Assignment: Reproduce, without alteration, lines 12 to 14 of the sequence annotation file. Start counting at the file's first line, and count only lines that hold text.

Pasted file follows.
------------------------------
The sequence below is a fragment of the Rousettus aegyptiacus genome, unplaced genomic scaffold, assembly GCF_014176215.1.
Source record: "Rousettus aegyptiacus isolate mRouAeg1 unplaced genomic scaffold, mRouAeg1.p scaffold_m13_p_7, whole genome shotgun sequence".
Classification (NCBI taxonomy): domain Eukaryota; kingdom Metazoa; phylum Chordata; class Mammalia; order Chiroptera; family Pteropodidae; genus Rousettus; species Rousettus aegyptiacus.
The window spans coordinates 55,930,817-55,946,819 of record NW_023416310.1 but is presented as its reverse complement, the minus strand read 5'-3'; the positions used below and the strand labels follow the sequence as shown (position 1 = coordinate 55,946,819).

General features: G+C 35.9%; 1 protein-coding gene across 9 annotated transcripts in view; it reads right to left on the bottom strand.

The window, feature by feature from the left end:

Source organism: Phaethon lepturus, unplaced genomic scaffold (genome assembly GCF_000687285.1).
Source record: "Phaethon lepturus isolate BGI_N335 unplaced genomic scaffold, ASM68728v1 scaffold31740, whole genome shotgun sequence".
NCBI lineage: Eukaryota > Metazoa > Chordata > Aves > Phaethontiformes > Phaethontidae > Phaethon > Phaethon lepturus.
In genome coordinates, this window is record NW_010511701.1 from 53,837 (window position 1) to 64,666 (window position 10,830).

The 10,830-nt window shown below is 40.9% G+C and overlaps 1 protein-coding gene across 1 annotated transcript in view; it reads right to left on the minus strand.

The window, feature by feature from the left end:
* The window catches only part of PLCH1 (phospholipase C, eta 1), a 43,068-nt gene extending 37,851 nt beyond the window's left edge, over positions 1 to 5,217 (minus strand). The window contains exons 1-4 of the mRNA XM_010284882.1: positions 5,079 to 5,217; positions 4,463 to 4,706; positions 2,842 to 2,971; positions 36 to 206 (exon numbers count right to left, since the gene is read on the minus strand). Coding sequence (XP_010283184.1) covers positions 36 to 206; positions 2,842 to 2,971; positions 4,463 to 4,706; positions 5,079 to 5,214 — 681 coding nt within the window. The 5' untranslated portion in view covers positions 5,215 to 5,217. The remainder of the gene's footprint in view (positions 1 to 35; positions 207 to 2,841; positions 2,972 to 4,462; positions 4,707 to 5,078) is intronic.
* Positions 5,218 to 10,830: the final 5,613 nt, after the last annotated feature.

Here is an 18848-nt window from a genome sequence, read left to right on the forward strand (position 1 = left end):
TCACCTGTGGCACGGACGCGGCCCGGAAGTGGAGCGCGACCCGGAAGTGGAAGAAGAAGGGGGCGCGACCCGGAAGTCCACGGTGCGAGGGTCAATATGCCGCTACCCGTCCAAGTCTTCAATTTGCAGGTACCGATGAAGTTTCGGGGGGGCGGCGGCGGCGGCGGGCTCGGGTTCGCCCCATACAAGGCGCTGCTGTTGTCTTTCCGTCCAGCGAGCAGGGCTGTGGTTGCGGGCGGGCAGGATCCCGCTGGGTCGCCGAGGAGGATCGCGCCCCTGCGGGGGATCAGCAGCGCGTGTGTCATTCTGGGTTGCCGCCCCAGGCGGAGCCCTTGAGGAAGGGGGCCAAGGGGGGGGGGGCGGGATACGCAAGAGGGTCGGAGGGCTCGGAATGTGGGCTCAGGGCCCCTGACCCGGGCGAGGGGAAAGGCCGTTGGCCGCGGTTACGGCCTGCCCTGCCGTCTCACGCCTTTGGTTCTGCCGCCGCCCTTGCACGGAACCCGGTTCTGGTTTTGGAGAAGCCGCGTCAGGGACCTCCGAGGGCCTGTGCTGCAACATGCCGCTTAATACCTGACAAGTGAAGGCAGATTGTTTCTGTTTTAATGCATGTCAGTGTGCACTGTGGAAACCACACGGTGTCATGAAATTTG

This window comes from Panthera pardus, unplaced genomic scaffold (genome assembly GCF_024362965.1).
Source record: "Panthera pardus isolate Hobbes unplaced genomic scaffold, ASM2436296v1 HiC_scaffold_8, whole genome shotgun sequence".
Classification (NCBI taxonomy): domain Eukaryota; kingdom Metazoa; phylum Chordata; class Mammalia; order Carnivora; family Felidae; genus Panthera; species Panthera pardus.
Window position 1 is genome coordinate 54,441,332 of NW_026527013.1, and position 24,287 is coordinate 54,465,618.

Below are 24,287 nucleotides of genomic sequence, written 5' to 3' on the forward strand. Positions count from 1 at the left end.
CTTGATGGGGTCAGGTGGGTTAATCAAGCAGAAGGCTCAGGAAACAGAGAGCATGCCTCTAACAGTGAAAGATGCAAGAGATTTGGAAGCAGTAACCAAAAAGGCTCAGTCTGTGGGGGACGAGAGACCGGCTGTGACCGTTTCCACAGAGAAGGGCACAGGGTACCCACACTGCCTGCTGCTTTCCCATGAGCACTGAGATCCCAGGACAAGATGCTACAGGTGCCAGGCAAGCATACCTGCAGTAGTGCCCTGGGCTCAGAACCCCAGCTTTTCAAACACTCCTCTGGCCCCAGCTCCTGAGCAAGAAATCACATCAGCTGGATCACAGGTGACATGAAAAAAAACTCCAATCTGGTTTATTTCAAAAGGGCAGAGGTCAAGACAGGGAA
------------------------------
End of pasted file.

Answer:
The window, feature by feature from the left end:
* The window catches only part of PLCH1 (phospholipase C, eta 1), a 43,068-nt gene extending 37,851 nt beyond the window's left edge, over positions 1 to 5,217 (minus strand). The window contains exons 1-4 of the mRNA XM_010284882.1: positions 5,079 to 5,217; positions 4,463 to 4,706; positions 2,842 to 2,971; positions 36 to 206 (exon numbers count right to left, since the gene is read on the minus strand). Coding sequence (XP_010283184.1) covers positions 36 to 206; positions 2,842 to 2,971; positions 4,463 to 4,706; positions 5,079 to 5,214 — 681 coding nt within the window. The 5' untranslated portion in view covers positions 5,215 to 5,217. The remainder of the gene's footprint in view (positions 1 to 35; positions 207 to 2,841; positions 2,972 to 4,462; positions 4,707 to 5,078) is intronic.
* Positions 5,218 to 10,830: the final 5,613 nt, after the last annotated feature.